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Why It's OK to Share Your Success

Being open about one’s successes—and failures—can come with surprising benefits.


Braggarts are obnoxious—and to avoid looking like one, people often refrain from sharing their successes with those around them. But recent research suggests that hiding one’s wins may come with significant social costs.

In the first of eight studies, 82 percent of participants reported hiding a success from a loved one, coworker, or stranger, often out of a desire to avoid bragging. But how did others feel when someone hid a success from them? In subsequent studies, people tended to feel more insulted and patronized by someone who, they learned, had withheld an achievement—such as a college acceptance—compared with someone who shared it. And secrecy came with relational consequences: Those who had a success hidden from them, rather than shared, felt less close to the secret-keepers and were less inclined to trust or collaborate with them.

Hiders feared that sharing would trigger envy; they weren’t wrong. Targets who were directly told of someone’s success felt more envious than those who had it hidden from them but found out another way. But envy often coincided with greater happiness for the communicator. “People underestimate the extent to which others experience mixed emotions, such as envy and closeness,” says the lead author Annabelle Roberts, a University of Chicago Ph.D. student. Such miscalculations could do more harm than envy alone.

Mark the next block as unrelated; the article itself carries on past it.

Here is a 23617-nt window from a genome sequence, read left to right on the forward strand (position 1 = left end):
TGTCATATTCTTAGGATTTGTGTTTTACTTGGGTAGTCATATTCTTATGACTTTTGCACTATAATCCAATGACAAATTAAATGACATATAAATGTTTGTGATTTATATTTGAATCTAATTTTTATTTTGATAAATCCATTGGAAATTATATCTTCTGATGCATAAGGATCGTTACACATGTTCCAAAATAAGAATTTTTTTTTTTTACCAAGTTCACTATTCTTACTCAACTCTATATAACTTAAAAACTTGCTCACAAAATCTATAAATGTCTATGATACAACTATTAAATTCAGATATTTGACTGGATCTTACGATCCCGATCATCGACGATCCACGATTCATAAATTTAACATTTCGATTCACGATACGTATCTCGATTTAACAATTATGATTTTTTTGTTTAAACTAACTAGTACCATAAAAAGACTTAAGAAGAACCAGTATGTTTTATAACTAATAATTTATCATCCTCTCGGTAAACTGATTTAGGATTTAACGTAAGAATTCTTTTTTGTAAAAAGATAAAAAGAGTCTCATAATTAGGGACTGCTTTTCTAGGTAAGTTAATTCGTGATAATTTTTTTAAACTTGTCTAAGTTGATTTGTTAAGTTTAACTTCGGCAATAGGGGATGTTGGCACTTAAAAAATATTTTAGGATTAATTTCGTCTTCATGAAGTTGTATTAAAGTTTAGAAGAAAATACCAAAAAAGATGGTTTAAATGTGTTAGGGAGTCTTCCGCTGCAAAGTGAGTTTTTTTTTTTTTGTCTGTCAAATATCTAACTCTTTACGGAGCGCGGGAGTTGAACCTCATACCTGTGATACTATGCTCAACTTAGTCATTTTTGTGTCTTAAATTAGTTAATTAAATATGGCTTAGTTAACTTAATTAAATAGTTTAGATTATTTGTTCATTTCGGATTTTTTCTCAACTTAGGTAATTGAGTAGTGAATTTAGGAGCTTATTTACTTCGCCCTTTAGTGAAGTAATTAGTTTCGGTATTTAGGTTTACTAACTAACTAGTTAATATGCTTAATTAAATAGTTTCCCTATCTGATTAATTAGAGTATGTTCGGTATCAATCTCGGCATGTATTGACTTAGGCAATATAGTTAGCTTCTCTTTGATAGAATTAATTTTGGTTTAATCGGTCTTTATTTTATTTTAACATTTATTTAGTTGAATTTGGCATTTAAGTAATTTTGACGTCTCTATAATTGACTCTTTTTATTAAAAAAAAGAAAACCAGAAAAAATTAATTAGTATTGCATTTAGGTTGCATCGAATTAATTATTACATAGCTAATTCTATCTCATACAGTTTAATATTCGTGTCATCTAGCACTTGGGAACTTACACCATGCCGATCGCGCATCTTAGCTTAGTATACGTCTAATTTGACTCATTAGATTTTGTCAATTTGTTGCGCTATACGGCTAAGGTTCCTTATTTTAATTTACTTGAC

Sharing the Load

Is it OK, at least, to conceal one’s failures? A second paper suggests that this too may be costly. In five studies, participants were significantly less likely to share failures with others than they were to share successes or neutral outcomes, in both in-lab experiments and when recalling real professional experiences.

This reluctance to share appeared to be due to participants’ overlooking the valuable information that can be gleaned from failure. Even when in-lab experiments were specifically designed so that admitting failure was objectively more helpful to other participants than sharing success, they were still less likely to confess to slip-ups. However, deliberately highlighting the lessons that can be extracted from failure by both oneself and others—like information on how to win a game, for example—made participants more willing to share.

“Failure stings, so we don’t want to think about it,” says study author Ayelet Fishbach, also of the University of Chicago. But if you don’t stop to think about something, she notes, it’s hard to extract important information from it.

Reframing failure may help someone see its value. “If you take it as an indication that you are a failure,” she says, it may be too painful to examine and learn from. “But if you think about failure simply as a setback, then you’re likely to say, ‘What can I do differently?’”

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